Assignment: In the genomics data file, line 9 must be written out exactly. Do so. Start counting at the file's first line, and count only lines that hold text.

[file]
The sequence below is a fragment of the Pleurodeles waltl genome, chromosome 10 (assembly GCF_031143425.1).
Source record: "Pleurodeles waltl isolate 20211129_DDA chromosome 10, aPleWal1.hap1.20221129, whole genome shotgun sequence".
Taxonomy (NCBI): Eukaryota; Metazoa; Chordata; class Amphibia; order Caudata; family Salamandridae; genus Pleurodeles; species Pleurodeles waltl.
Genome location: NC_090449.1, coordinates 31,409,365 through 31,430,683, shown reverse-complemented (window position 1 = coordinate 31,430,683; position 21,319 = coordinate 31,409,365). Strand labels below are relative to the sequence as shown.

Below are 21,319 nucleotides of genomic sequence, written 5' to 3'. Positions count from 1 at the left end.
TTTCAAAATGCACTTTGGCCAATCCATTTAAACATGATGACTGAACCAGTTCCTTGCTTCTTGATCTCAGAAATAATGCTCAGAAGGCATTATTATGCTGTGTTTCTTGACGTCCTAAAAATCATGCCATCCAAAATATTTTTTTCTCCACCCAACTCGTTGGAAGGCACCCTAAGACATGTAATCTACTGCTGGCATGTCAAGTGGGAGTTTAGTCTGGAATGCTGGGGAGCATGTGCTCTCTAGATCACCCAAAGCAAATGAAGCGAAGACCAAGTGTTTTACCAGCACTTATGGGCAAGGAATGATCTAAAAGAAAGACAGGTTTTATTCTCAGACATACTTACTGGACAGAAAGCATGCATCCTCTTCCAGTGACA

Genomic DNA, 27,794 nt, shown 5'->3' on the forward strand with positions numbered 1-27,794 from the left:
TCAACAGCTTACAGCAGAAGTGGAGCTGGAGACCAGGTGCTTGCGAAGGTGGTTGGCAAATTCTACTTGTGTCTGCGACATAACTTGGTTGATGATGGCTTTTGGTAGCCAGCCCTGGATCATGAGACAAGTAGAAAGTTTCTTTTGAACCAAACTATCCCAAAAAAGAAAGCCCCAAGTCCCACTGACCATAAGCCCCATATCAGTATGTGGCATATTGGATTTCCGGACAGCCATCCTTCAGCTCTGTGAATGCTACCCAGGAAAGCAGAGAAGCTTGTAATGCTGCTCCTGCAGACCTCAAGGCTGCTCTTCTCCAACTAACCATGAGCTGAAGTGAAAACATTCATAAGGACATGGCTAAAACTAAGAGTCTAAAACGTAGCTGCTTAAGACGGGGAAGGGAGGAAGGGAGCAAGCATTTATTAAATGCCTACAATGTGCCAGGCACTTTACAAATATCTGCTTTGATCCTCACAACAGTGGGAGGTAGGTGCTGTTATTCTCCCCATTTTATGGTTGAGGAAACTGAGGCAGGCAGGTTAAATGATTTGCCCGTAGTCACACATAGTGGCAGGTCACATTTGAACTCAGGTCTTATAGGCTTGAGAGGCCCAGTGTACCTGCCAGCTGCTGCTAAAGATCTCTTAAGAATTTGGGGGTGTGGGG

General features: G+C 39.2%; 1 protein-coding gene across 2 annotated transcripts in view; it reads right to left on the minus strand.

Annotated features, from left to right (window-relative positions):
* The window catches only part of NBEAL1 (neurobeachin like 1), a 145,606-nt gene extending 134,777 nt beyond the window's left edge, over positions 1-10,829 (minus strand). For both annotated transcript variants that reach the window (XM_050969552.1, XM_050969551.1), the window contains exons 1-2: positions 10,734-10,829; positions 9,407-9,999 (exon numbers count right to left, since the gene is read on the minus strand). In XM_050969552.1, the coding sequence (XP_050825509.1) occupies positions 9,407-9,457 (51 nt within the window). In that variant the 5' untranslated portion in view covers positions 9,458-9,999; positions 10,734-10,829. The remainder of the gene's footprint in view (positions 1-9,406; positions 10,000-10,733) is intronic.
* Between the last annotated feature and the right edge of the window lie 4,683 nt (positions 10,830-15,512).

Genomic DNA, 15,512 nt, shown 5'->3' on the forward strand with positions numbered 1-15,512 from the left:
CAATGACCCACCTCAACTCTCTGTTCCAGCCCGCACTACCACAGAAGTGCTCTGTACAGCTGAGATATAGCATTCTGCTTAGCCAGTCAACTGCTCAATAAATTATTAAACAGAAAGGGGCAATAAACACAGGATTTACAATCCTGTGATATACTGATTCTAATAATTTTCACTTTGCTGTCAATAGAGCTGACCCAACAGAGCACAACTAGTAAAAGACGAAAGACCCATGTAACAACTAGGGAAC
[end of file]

General features: G+C 39.2%; 1 protein-coding gene across 2 annotated transcripts in view; it reads right to left on the minus strand.